Jonathan Tyler

Jonathan Tyler


Jonathan oversees Turning Point's Specialist Clinical Services, which provides a suite of advisory, assessment, assertive linkage, early intervention and complex care services within the field of addiction, as well as a range of national industrial health and wellbeing services.

The team includes over 40 staff from the disciplines of addiction medicine, addiction psychiatry, nursing, midwifery and allied health (psychology, social work and counselling). Jonathan is an experienced manager working for over 14 years in mental health and drug and alcohol services. His passions are program development and clinical implementation focused primarily in mental and substance health concerns.

Jonathan holds a Master’s Degree in Public Health, Graduate Diploma in Community and Rural Mental Health, a Bachelor of Social Work and Welfare Policy, a Bachelor of Applied Science Majoring in Psychology and a Post Graduate Certificate in Male Family Violence Counselling.

What made you want to work in the addiction sector?

I have always been interested in working within the dual stream of clinical service delivery, research and workforce development. Working at Turning Point gives me the wonderful opportunity to work within all these areas. Working as part of an exceptionally skilled and passionate team seeking ways to implement best and new clinical practice, embed research into our clinical work as well as train and allied health, nursing and medical students makes the work I complete quite fulfilling. Furthermore, I am passionate about working in health fields, which have barriers associated with stigma. Working within Turning Point gives me the opportunity to work in a health field where reducing and eliminating stigma concepts are such an important component to improving service outcomes for people.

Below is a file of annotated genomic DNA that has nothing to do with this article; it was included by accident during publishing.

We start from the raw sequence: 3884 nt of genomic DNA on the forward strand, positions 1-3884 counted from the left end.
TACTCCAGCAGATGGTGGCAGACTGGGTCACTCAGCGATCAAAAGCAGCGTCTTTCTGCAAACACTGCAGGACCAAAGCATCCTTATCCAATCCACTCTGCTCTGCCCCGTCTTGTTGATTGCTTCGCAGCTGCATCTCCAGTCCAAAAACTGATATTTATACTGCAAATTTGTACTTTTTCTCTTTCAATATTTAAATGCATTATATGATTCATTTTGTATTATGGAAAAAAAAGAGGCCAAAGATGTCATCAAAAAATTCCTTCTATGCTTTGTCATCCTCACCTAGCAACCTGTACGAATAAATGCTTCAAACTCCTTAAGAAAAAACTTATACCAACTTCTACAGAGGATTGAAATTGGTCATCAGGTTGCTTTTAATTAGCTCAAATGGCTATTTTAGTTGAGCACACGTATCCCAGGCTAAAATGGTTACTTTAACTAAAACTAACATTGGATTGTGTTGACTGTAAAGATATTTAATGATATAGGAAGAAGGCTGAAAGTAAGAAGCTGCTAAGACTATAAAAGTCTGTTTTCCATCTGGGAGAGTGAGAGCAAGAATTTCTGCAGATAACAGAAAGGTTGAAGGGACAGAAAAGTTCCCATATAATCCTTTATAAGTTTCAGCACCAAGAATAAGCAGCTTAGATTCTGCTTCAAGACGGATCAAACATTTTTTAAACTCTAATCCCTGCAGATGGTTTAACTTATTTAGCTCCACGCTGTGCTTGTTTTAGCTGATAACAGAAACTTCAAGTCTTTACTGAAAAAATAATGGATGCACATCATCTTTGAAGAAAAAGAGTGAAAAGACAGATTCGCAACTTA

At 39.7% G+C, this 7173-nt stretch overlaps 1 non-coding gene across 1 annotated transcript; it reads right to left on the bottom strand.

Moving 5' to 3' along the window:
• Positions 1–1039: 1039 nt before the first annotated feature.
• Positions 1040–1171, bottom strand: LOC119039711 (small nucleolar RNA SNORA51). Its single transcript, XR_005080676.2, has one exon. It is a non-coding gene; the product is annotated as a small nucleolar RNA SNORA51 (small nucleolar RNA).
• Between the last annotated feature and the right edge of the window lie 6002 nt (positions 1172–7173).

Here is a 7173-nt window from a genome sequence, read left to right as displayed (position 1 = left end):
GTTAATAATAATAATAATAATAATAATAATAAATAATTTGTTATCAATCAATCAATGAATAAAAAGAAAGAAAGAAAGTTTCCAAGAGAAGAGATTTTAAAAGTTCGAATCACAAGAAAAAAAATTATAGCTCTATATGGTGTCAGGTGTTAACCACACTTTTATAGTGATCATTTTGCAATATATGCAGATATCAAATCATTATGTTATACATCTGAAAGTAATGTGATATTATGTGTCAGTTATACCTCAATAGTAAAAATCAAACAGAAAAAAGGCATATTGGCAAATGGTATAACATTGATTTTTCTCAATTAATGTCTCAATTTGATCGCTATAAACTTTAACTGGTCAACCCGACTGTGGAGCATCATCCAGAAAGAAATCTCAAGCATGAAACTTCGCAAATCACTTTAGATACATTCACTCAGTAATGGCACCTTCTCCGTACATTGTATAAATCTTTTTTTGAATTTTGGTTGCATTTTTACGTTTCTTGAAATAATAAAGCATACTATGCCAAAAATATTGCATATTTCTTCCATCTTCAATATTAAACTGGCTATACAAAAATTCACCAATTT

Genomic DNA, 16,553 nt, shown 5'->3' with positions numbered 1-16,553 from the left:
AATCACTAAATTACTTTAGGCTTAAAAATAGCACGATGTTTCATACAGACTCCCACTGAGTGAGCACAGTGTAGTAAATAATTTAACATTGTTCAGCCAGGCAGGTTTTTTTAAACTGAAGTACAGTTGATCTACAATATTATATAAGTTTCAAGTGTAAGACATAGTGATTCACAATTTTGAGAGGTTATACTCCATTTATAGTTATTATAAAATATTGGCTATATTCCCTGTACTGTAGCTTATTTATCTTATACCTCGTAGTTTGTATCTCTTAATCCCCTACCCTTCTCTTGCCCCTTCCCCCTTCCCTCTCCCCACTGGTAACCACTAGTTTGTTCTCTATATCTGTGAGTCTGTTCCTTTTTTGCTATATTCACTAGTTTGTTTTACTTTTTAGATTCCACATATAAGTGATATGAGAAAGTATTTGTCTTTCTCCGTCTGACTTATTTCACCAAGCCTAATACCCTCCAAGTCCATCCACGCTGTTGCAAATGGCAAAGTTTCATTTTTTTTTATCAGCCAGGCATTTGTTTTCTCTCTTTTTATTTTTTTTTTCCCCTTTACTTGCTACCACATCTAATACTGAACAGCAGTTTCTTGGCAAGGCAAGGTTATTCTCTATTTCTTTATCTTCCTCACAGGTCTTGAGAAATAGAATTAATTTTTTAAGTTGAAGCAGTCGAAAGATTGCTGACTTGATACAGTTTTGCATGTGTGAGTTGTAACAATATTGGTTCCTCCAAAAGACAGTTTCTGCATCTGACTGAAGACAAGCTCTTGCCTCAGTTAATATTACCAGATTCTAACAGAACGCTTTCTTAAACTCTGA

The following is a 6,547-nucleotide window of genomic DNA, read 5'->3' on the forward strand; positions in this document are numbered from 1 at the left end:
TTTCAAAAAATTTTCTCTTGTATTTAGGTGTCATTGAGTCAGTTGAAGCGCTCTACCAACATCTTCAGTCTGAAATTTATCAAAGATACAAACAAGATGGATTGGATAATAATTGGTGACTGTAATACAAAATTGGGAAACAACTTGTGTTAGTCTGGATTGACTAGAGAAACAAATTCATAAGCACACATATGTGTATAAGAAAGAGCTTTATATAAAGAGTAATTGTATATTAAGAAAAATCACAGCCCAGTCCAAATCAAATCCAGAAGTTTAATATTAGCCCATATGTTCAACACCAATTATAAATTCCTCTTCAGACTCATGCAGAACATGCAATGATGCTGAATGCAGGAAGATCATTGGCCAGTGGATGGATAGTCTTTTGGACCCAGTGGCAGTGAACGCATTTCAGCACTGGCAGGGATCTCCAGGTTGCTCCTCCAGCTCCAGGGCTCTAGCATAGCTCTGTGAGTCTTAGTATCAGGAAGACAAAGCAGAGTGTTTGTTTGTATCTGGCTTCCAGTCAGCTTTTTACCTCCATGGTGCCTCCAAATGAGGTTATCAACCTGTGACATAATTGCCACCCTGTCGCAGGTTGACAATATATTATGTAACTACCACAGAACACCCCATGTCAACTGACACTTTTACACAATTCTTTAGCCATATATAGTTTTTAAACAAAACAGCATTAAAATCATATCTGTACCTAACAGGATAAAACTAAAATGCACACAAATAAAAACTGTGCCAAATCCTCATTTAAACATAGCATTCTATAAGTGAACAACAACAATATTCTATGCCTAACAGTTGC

What are the misconceptions of addiction?

There are many misconceptions of addiction. The one I hope the documentary as well as the ‘Rethink Addiction’ initiative can combat is the belief that addiction is an individual choice, which can be fixed with just a bit of individual self-belief and discipline.

What are the biggest challenges for someone with an addiction?

It is such an individually unique experience. However, areas I commonly have witnessed are isolation, loneliness, disconnection, trauma, blame, discrimination.

What has been your experience of the documentary?

It was a unique experience. It is very rare to have an experience where by you have a suite of clinical and support services available for a client in one location working and collaborating as one. The opportunity to work collaboratively had significant benefits when working on providing wrap around support to a client. I hope this also was reflected as a positive experience for the clients.

What do you hope people will see when they watch the documentary?

I hope they are able to see how unique, individual, talented and wonderful people with addiction are. I hope they gain an understanding that addiction does not define a person. I hope they gain an understanding that there is hope with addiction and the opportunity to get good support.

How can we as a society ‘Rethink Addiction’?

It is about all of us being willing to explore, reflect and be open to learn. Addiction is a very complex issue that has the potential to impact everyone. We cannot simplify addiction into one stereotype and we need to support people with humanity and kindness.